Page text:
Chinese

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English[edit]

Wiktionary
Mandarin Chinese edition of Wiktionary
Wiktionary
Min Nan edition of Wiktionary

Pronunciation[edit]

Etymology[edit]

From China +‎ -ese.

Proper noun[edit]

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Wikipedia

Chinese

  1. Any of several Sinitic languages spoken in China, especially Literary Chinese, Mandarin, Cantonese, Wu, or Min Nan.
  2. The class of Sino-Tibetan dialects including Mandarin, Wu, Cantonese, Min Nan and others.
  3. The logographic writing system shared by this language family.
    Hong Kong uses traditional Chinese.
  4. Mandarin: the official language of the People's Republic of China

Derived terms[edit]

Translations[edit]

The translations below need to be checked and inserted above into the appropriate translation tables, removing any numbers. Numbers do not necessarily match those in definitions. See instructions at Help:How to check translations.

Noun[edit]

Chinese (countable and uncountable, plural Chinese)

  1. (uncountable) The people of China.
    The Chinese have an incredible history.
  2. (uncountable) All people of Chinese descent or self-identity
    The Chinese are present in all parts of the world.
  3. (countable) A person from China or of Chinese descent.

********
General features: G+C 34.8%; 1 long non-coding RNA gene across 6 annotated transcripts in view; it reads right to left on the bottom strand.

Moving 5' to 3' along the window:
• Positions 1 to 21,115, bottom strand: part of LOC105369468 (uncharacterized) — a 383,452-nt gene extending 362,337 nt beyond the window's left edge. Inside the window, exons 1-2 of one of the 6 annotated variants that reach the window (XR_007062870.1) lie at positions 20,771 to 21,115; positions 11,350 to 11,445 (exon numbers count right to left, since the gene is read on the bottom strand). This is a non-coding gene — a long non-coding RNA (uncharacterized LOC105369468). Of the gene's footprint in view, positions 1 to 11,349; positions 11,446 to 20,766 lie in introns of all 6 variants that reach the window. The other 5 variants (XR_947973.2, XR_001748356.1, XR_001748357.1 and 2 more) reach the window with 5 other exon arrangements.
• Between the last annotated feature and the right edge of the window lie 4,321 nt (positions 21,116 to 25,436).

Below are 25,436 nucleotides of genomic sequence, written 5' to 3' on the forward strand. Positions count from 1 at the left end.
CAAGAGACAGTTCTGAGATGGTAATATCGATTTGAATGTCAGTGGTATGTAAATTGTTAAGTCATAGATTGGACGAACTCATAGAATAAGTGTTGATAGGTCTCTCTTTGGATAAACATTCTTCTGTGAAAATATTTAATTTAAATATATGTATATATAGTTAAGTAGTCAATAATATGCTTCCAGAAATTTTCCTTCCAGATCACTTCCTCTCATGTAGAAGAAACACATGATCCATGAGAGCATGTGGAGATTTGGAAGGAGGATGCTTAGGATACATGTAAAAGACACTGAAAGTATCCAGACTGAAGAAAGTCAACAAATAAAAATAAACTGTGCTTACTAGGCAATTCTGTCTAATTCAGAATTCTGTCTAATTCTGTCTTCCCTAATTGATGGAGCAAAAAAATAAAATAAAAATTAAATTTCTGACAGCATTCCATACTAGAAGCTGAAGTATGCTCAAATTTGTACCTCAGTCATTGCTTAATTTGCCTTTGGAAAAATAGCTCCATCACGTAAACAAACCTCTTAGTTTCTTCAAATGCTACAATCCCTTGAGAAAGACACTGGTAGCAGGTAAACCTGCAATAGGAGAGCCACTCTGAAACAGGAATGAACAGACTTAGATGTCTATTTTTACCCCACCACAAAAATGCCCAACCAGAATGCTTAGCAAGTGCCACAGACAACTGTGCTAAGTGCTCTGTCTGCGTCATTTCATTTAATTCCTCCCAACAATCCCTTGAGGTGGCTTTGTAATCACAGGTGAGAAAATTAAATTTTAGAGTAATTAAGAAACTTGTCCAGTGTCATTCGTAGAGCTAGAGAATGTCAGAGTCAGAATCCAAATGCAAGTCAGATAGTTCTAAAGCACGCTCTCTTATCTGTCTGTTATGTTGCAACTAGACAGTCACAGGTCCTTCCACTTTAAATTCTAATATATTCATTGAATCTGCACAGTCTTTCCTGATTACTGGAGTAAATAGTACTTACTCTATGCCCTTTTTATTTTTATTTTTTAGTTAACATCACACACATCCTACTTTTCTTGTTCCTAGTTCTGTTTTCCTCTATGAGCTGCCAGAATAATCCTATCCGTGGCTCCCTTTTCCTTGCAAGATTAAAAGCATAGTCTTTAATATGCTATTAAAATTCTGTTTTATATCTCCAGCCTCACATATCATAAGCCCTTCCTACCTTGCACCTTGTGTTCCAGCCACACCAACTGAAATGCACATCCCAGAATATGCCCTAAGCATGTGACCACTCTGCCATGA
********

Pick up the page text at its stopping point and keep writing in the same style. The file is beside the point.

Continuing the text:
The place was empty till two Chinese walked in.
  4. Chinese food or meal.
    1. (UK, countable, informal) A Chinese meal.
      We're going out tonight for a Chinese.
    2. (North America, uncountable, informal) Chinese food.
      Please don't eat the Chinese ... I'm saving it for later.

Synonyms[edit]

  • (person born in China): Chinaman (of a man only; now considered offensive), Chinee (archaic, informal), chink (person or people who comes from China or its descent; ethnic slur; derogatory)

Derived terms[edit]

Related terms[edit]

Translations[edit]

The translations below need to be checked and inserted above into the appropriate translation tables, removing any numbers. Numbers do not necessarily match those in definitions. See instructions at Help:How to check translations.

Adjective[edit]

Chinese (not comparable)

  1. Of China, its languages or people
    • 1928, Otto Jespersen, An International Language, page 82
      The construction of a verbal system which is fairly regular and at the same time based on existing languages is a most difficult task, because in no other domain of the grammar do languages retain a greater number of ancient irregularities and differ more fundamentally from one another. Still an attempt will be made here to conciliate the two points of view and to bring about something which resembles the simple Chinese grammar without, however, losing its European character or the power of expressing nuances to which we are accustomed in our own languages.
  2. Exotic; unfamiliar; unexpected; used in phrases such as Chinese whispers, Chinese handcuffs, and Chinese checkers.

Derived terms[edit]

Synonyms[edit]

  • (of China, its language or people): Sinic, Sino- (prefix)

Translations[edit]

See also[edit]

External links[edit]


Dutch[edit]

Etymology[edit]

From Chinees +‎ -e

Pronunciation[edit]

Noun[edit]

Chinese f (plural Chinesen, masculine Chinees)

  1. female person from China

Related terms[edit]

  • China n (China)
  • Chinees m (person from China, male or female)
  • Chinees n (the Chinese language)

Anagrams[edit]


German[edit]

Pronunciation[edit]

  • IPA(key): /çiˈneːzə/
  • (file)

Noun[edit]

Chinese m (genitive Chinesen, plural Chinesen)

  1. male person from China

Declension[edit]

Related terms[edit]

External links[edit]